See also [The Same Old Shillelagh]
The Irish Were Egyptians & Other Lullabies
I was blessed with a father who loved to sing to his children at bedtime. He told us stories too, but it's the singing and the songs he taught us that endure. I don't think he realized what a winning formula he had right off the bat formulas take time to perfect.
My mother figured out the power of the song first, once she figured out the power of the rocking chair to soothe her first, most cantankerous, and most sleep-resistant child. (That would be me.) She had a sunny, Doris Day voice and loved to sing turalura-lura that's an Irish lullaby. But the song all four of us kids loved most was Daisy.
(Singing didn't always work with me. Sometimes they gave up and took me for a car ride, which usually made me give up my stubborn grasp on the day.)
A little later, my father took on bedtime duty. He'd lie down next to me and my brother (adding sisters as they graduated from Daisy), after a long day's work selling Dutch Boy Paint to hardware stores.
I can't remember when he first sang The Irish Were Egyptians but I do remember standing up in front of my first-grade class and singing it to the throng of 60 kids. My grandmother came from Ireland and I assumed she brought these songs from the "old country" but later I realized they were Irish-American songs, learned by my father and his 4 siblings from old 78 RPM records that came packaged free with the Victorola (How's that for a source of family tradition?)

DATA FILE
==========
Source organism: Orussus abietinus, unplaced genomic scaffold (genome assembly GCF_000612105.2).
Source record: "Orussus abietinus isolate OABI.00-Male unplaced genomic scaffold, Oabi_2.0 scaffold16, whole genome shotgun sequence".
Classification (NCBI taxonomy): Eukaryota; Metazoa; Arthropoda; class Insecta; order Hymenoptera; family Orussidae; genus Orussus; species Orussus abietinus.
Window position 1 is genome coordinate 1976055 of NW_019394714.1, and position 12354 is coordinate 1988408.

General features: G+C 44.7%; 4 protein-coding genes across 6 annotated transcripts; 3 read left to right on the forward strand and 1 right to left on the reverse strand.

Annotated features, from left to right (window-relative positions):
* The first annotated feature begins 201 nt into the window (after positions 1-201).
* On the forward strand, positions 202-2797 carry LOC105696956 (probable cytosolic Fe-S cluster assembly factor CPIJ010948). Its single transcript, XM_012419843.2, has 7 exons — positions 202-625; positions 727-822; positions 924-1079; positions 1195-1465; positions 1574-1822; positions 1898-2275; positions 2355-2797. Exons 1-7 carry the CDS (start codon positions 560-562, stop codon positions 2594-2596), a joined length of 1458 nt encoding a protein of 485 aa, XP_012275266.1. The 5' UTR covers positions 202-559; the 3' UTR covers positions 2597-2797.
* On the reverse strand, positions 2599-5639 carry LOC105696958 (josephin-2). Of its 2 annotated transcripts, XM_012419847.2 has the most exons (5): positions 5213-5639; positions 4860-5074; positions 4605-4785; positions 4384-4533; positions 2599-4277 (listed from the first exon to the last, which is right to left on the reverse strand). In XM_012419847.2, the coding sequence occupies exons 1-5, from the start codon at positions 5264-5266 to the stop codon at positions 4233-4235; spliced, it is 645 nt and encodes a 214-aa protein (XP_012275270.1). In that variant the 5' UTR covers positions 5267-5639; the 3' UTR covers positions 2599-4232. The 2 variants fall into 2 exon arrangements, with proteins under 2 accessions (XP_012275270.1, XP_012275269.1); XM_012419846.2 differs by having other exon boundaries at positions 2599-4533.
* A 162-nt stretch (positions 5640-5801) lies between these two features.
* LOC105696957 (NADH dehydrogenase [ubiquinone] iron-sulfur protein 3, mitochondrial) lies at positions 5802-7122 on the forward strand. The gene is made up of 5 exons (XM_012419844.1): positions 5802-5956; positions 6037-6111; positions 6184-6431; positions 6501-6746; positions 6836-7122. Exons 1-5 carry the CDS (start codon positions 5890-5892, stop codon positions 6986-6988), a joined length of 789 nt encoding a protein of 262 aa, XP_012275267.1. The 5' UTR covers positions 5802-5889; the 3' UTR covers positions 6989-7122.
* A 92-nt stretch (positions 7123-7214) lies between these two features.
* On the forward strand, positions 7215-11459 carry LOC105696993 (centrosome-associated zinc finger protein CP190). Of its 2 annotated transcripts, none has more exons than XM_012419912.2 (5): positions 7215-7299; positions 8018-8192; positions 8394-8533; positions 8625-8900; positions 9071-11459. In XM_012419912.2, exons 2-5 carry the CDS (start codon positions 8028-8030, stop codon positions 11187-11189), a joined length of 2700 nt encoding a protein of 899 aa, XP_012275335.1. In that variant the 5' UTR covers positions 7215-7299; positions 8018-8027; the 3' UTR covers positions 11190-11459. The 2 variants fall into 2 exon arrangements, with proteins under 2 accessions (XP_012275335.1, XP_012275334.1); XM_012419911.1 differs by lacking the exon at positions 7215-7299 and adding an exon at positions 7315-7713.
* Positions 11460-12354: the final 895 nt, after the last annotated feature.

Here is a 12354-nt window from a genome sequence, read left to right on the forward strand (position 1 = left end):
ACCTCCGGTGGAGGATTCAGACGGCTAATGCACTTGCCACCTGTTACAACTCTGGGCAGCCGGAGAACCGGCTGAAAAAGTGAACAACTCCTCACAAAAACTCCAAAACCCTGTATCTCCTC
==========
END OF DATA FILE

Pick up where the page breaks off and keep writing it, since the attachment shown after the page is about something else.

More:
Then there was the long lament of Nell Flaherty's Drake, a complex song with a chanting melody that only my father could get right. I never really knew all the words (probably because he could never remember all the verses either), but my uncle wrote them out for us. Someone murdered Nell Flaherty's beautiful drake and the whole song consists of a list of curses toward the villain.
Another verse submitted by a reader on 11.2.02:
But our very favorite was Old Green River. Beyond the poetry, was the special sound effect that it required. My father would puff his cheeks with his thumb jammed into his mouth (sideways, in front of the teeth), then POP! it out the perfect reproduction of a cork snapping out of a bottle. (Watch the Quicktime movie above.)
My nieces and nephews know these songs now and they are sung at family gatherings when we get particularly nostalgic. My father's hands are pretty crippled but he still does the best POP! Out of my family circle, I will sing these songs when I am particularly drunk and not averse to making an ass of myself (my singing voice being wavery and weak).
We have a hilarious videotape of my wedding to Jim. Somehow no not somehow we were all rip-roaring drunk my father and I sang Old Green River to the camera. Not to be outdone, Jim and his father sang one of their favorite childhood songs: Oh, How I Hate My Father.
This seems to beg for some sort of sociological commentary, but I think I'll let it go unsaid.
 Irish Were Egyptions, by Chris Smith, 1920. Chris Smith was an African-American composer, who also wrote Ballin' the Jack. Sheet music. The Roches Singers performed the song on the Dick Cavet show in 1985 (QT movie). It was also sung in The Cardinal (1963), available on DVD.
 lug = ear